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David Black Mastro




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PostPosted: Mon 19 Sep, 2005 2:13 pm    Post subject: Finger rings and thumb rings         Reply with quote

Although my own fencing background is in the French school, I appreciate the practical qualities of the Italian grip with its crossbar (and the rarely seen Spanish version is even better--as close to an orthopedic grip as a "period" hilt can get, IMO). This type of hilt, descended from earlier rapier hilts, makes sense to me, in terms of point control, weapon retention, etc.

Ditto for the leather finger loop on schlagers--I once modified an ordinary sport saber with one of these, and it felt good. My maestro had a concern about the possibility of getting a broken finger (should the weapon for any reason leave my hand), but I wasn't personally dissuaded by that.

However, what about these basket-hilts & sabers with thumb rings? Does anyone here have any practical experience with them? What's the advantage? What's the downside?

Thanks.

"Why meddle with us--you are not strong enough to break us--you know that you have won the battle and slaughtered our army--be content with your honor, and leave us alone, for by God's good will only have we escaped from this business" --unknown Spanish captain to the Chevalier Bayard, at the Battle of Ravenna, 1512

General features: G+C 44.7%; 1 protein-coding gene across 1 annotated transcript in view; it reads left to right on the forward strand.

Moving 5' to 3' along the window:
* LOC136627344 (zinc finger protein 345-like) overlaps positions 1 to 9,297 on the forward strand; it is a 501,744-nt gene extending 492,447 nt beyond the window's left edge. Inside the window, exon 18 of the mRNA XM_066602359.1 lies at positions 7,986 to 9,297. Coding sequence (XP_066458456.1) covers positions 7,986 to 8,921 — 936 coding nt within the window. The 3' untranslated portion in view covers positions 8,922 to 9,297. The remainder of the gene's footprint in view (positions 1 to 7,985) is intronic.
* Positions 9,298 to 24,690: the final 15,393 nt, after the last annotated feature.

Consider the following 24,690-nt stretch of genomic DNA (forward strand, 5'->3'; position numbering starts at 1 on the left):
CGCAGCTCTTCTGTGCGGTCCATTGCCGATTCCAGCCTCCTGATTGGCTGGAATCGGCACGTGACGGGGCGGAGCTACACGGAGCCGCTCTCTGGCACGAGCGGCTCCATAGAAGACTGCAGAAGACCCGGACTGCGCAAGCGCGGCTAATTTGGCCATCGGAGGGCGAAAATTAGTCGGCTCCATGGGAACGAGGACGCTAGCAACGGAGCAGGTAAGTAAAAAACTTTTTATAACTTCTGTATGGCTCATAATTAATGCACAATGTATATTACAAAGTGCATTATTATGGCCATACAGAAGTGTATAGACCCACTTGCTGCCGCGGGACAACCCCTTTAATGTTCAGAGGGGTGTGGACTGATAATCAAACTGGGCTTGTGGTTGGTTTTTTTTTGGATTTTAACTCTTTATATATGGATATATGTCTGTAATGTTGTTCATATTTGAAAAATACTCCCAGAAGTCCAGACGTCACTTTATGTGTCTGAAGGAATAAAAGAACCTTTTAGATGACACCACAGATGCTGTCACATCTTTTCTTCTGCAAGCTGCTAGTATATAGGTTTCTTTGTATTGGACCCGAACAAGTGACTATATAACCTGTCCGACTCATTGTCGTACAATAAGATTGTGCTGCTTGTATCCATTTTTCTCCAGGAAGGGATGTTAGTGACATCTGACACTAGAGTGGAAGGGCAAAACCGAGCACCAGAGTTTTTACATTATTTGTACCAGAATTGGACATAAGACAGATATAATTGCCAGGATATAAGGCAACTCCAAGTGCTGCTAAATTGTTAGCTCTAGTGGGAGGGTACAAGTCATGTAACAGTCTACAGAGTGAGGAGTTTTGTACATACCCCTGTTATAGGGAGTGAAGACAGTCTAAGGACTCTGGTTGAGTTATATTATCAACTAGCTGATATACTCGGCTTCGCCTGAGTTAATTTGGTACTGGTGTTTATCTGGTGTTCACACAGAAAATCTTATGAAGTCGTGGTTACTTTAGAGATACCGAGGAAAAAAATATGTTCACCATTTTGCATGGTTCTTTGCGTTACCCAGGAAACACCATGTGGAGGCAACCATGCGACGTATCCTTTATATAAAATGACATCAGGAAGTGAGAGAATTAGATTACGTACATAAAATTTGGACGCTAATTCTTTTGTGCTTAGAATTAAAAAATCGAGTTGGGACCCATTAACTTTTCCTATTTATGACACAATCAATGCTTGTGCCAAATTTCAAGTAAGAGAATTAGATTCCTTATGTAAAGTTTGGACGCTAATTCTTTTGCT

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Mikko Kuusirati




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PostPosted: Tue 20 Sep, 2005 9:02 am    Post subject:         Reply with quote

Basically, a thumb-ring is to a cutting sword as a finger-ring is to a thrusting weapon. It gives you a surer grip and more control.

Personally, I love the occasional cut-and-thruster that has both... Happy

The subtle tongue, the sophist guile, they fail when the broadswords sing;
Rush in and die, dogs -- I was a man before I was a king.
-- R. E. Howard, The Road of Kings
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David Black Mastro




Location: Central NJ
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PostPosted: Tue 20 Sep, 2005 12:50 pm    Post subject:         Reply with quote

Mikko Kuusirati wrote:
Basically, a thumb-ring is to a cutting sword as a finger-ring is to a thrusting weapon. It gives you a surer grip and more control.

Personally, I love the occasional cut-and-thruster that has both... Happy


Are there examples with both? Can you post any links or pics?

"Why meddle with us--you are not strong enough to break us--you know that you have won the battle and slaughtered our army--be content with your honor, and leave us alone, for by God's good will only have we escaped from this business" --unknown Spanish captain to the Chevalier Bayard, at the Battle of Ravenna, 1512
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Nathan Robinson
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PostPosted: Tue 20 Sep, 2005 1:02 pm    Post subject:         Reply with quote

Quote:
Are there examples with both? Can you post any links or pics?


All of these swords of mine have a thumb-ring and at least one finger-ring:









In the case of the "Sinclair saber," the finger-ring is not accessible due to the shell. It seems to be there soley to support the thumb-ring.

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T.L. Johnson





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PostPosted: Tue 20 Sep, 2005 2:01 pm    Post subject:         Reply with quote